Foothills Sentry February 2021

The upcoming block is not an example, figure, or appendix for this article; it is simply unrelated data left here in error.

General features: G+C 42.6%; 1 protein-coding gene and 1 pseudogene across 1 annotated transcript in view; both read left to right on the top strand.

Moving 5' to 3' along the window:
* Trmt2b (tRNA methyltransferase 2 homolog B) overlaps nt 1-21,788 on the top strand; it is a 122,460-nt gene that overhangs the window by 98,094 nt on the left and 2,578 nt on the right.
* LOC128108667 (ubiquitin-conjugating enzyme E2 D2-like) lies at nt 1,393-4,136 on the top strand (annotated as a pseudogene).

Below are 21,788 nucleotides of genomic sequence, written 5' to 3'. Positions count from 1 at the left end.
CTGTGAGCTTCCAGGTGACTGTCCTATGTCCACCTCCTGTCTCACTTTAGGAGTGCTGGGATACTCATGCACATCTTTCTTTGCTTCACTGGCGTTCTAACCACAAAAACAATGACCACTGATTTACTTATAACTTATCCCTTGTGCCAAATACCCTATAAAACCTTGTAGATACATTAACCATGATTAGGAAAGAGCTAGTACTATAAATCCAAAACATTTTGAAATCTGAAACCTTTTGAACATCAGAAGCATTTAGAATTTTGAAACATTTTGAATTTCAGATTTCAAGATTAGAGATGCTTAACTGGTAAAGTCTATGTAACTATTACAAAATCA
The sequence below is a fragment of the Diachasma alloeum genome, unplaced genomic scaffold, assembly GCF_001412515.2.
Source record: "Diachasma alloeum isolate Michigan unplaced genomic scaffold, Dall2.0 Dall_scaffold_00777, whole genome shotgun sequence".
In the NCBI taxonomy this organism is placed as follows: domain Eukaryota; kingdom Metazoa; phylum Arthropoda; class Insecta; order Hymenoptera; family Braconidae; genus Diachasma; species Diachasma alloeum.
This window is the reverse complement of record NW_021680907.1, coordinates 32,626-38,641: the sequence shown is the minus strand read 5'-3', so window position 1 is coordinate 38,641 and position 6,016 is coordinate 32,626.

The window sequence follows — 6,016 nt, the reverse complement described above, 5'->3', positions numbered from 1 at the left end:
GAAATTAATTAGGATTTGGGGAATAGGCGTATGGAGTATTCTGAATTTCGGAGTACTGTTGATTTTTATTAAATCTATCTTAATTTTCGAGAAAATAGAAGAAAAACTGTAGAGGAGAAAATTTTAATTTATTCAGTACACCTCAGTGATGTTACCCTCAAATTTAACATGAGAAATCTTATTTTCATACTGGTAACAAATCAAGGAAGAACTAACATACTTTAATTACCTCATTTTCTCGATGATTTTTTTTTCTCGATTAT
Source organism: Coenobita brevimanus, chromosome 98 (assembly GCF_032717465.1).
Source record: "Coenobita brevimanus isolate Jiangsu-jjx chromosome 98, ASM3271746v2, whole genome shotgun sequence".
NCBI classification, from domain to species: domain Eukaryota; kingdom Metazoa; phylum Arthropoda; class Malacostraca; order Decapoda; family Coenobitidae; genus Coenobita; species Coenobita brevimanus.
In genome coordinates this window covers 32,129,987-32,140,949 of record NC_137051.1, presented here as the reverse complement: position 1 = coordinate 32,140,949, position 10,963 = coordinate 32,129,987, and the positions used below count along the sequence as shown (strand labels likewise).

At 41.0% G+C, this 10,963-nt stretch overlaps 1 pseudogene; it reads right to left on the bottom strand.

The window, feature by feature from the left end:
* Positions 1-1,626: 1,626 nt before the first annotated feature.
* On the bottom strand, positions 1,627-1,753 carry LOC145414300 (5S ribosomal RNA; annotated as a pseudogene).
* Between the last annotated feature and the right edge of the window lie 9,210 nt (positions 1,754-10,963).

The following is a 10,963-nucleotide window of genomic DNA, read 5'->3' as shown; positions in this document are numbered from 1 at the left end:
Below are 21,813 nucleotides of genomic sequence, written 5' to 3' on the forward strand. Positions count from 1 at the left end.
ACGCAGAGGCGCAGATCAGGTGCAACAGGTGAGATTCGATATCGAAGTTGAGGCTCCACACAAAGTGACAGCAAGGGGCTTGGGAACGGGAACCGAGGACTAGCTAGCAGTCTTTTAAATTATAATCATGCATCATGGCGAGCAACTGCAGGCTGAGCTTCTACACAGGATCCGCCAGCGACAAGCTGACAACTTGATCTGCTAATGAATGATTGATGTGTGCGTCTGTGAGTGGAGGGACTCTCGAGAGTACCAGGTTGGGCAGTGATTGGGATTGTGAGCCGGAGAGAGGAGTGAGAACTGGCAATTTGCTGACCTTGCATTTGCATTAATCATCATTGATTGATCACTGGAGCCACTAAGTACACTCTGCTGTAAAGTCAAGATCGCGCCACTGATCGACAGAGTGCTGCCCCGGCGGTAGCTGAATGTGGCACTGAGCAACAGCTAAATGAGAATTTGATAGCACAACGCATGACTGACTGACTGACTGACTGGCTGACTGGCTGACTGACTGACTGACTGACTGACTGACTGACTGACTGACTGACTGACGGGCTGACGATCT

Foothills Sentry Page 2 PROTECTING WHAT MATTERS MOST 714 282 0828 | jadtec.com aco 4202 jadtec.com $ 15 95 /mo SECURITY JADTEC February 2021 Orange Council to fill citizen committee seats before updating their mandates By Tina Richards In reviewing the duties and responsibilities of the citizen committees, boards and commis- sions that serve the city in var- ied capacities, the Orange City Council discovered that several hadn’t convened in years, had no members or were populated with members whose terms had long expired. The council determined that the priority is to refresh the member- ship of city committees and en- courage residents to apply for po- sitions. The unanswered question was, should committee member- ship reflect the city’s new districts or representation remain at large. Councilman Mike Alvarez rec- ommended the council look at district representation and sug- gested forming an ad hoc com- mittee to explore it. Councilmem- bers Arianna Barrios and Ana Gutierrez agreed with him. Broader representation Using the planning commission as an example, Barrios noted that four of its five members live in her District 1. “Is that fair to the city?” she asked. “We need to allow voices from all over the city to be heard. There is a perception that the system is set, that there is no possibility for anyone else to serve.” “We need to incorporate dis- tricts,” Gutierrez said. “We need to refresh the committees with people from districts who would come together and think citywide. I don’t think district representa- tives would be narrow-minded.” Chip Monaco preferred a city- wide scenario. “I’m not con- vinced we need to go to district appointments,” he said. “We need to think like a city. Any council- member can nominate any per- son, it provides checks and bal- ances to parochial districts.” Mind the gaps Mayor Mark Murphy reported that, at this point, he wanted to focus on filling existing vacancies. “People shouldn’t lose their position because their address is in the wrong part of town," he offered. "Since some committees have vacancies, I don’t want to expand membership to reflect districts now.” It depends on qualified candidates, he added. Instead of having a five-member group with two vacancies, there could be a seven-person committee with four vacancies. Councilwoman Kim Nichols concurred. “Grand sweeping changes right off the bat aren’t good,” she said. It was noted that the audit committee had not met since 2012, and the park planning and development committee silent since 2014. Councilman Jon Dumitru offered a suggestion for revitalizing dormant committees as well as determining membership. The park committee, for example, could be expanded to include planning and overseeing community events. “It would give it more duties,” he said, “and it wouldn’t be stagnant.” Districts differ Because community events happen all over the city, he added, a by-district membership would be appropriate. “By-district mem- bership could also apply to traffic and the planning commission,” he pointed out, “because they impact different parts of the city in differ- ent ways.” Barrios asked for appointment clarification, specifically the planning commission. While the mayor is afforded the ability to appoint people to the city’s committees, boards and commissions, it is not clear what role the council plays in the process. It is the mayor’s role to make appointments, Murphy explained. But, if the council strongly dis- approves of a candidate, it can intervene. When he was mayor in 2000, he advised, he asked his council colleagues to make recommendations for planning commissioners. From that time forward, planning commissioners have been selected by incoming council members, with approval of the mayor. Whether that trans- lates into seven future planning commissioners instead of five has yet to be seen. Volunteer for vacancies “Let’s target filling vacancies,” Murphy stressed. “Everyone on the council should bring can- didates forward and encourage folks to apply. When we fill va- cancies, we can consider expired terms and what committees make sense to expand. That may be driven by the number of qualified candidates.” “Those committees that require skillsets may not make sense to expand,” he added. “The design review and audit committees, for example, require specific skills.” The City of Orange currently has four committees (audit, com- munity development block grant program, design review and in- vestment advisory); three com- missions (planning, traffic and park planning) and one board of trustees for the public library. Residents interested in volunteer- ing may fill out an application with the city, or speak to their dis- trict council representative. By Andie Mills Crystal Miles presided over her first 2021 city council meeting as mayor of Villa Park, Jan. 26. In attendance were newly designated Mayor Pro Tem Chad Zimmerman, Councilmen Robert Collacott and Robbie Pitts. Councilman Vince Rossini was absent. When Miles recused herself from the discussion of a variance request for a residence on Jocotal, it created “procedural morass,” as described by City At- torney Todd Litfin. The three re- maining councilmen had to vote unanimously to either deny or ap- prove the variance. The 2-1 vote left the issue in limbo, causing it to be continued until the next meeting when all members are present. Committee seats assigned Committee, advisory and council liaison assignments are shuffled each year at the behest of the mayor, and must be approved by the council. Discussion surfaced regarding only one assignment, that of OC Sanitation District liaison, one of the three positions that includes a stipend. (OCSD is $212.50 per meeting; Vector Control, $100 per month; OCFA, $100 per meeting, not to exceed $300/month.) Collacott, who has been the Villa Park liaison since 2016 and earned $4,960 from the as- signment in 2020, read a plea to continue in the position, despite an agreement made last January that he would step down to al- low Zimmerman to take over in 2021. The council voted, 3-1, that the assignments stand, with Zim- merman as OCSD liaison. He was also named to OC Library Advi- sory Board. Other assignments were: Rossini, Fire Authority, Law Enforcement Advisory; Collacott, Infrastructure Management, League of Cities; Pitts, VP Community Services Foundation, OC Council of Governments; Miles, Vector Control, SCAG, Bridges at Kraemer Place, Housing Legislative Committee and, for a 2-year term, the Senior Citizens Advisory Committee. Coffee klatch Mayor Crystal Miles indicated that she will work to make her- self accessible to city residents by holding a monthly Coffee with the Mayor. The first Zoom meet- ing, will begin at 9 a.m. on Feb. 16. The link will be in the weekly city news vehicle, The Feeder. VP City Council sets stage for 2021